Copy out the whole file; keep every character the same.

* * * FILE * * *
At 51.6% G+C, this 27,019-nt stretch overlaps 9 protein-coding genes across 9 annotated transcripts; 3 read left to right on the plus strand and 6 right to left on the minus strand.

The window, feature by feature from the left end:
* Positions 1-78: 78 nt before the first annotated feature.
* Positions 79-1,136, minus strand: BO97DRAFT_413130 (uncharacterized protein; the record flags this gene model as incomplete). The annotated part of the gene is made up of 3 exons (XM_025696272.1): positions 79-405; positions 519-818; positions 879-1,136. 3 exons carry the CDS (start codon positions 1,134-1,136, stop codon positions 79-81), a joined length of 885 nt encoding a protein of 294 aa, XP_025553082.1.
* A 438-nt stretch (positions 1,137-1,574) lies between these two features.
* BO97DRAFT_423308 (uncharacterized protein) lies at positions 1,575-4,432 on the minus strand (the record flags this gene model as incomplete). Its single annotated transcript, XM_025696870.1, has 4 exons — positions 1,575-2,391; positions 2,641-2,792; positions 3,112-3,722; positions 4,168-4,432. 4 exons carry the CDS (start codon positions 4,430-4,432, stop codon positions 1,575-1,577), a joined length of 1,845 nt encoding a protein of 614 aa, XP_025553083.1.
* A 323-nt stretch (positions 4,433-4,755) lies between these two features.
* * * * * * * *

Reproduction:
At 51.6% G+C, this 27,019-nt stretch overlaps 9 protein-coding genes across 9 annotated transcripts; 3 read left to right on the plus strand and 6 right to left on the minus strand.

The window, feature by feature from the left end:
* Positions 1-78: 78 nt before the first annotated feature.
* Positions 79-1,136, minus strand: BO97DRAFT_413130 (uncharacterized protein; the record flags this gene model as incomplete). The annotated part of the gene is made up of 3 exons (XM_025696272.1): positions 79-405; positions 519-818; positions 879-1,136. 3 exons carry the CDS (start codon positions 1,134-1,136, stop codon positions 79-81), a joined length of 885 nt encoding a protein of 294 aa, XP_025553082.1.
* A 438-nt stretch (positions 1,137-1,574) lies between these two features.
* BO97DRAFT_423308 (uncharacterized protein) lies at positions 1,575-4,432 on the minus strand (the record flags this gene model as incomplete). Its single annotated transcript, XM_025696870.1, has 4 exons — positions 1,575-2,391; positions 2,641-2,792; positions 3,112-3,722; positions 4,168-4,432. 4 exons carry the CDS (start codon positions 4,430-4,432, stop codon positions 1,575-1,577), a joined length of 1,845 nt encoding a protein of 614 aa, XP_025553083.1.
* A 323-nt stretch (positions 4,433-4,755) lies between these two features.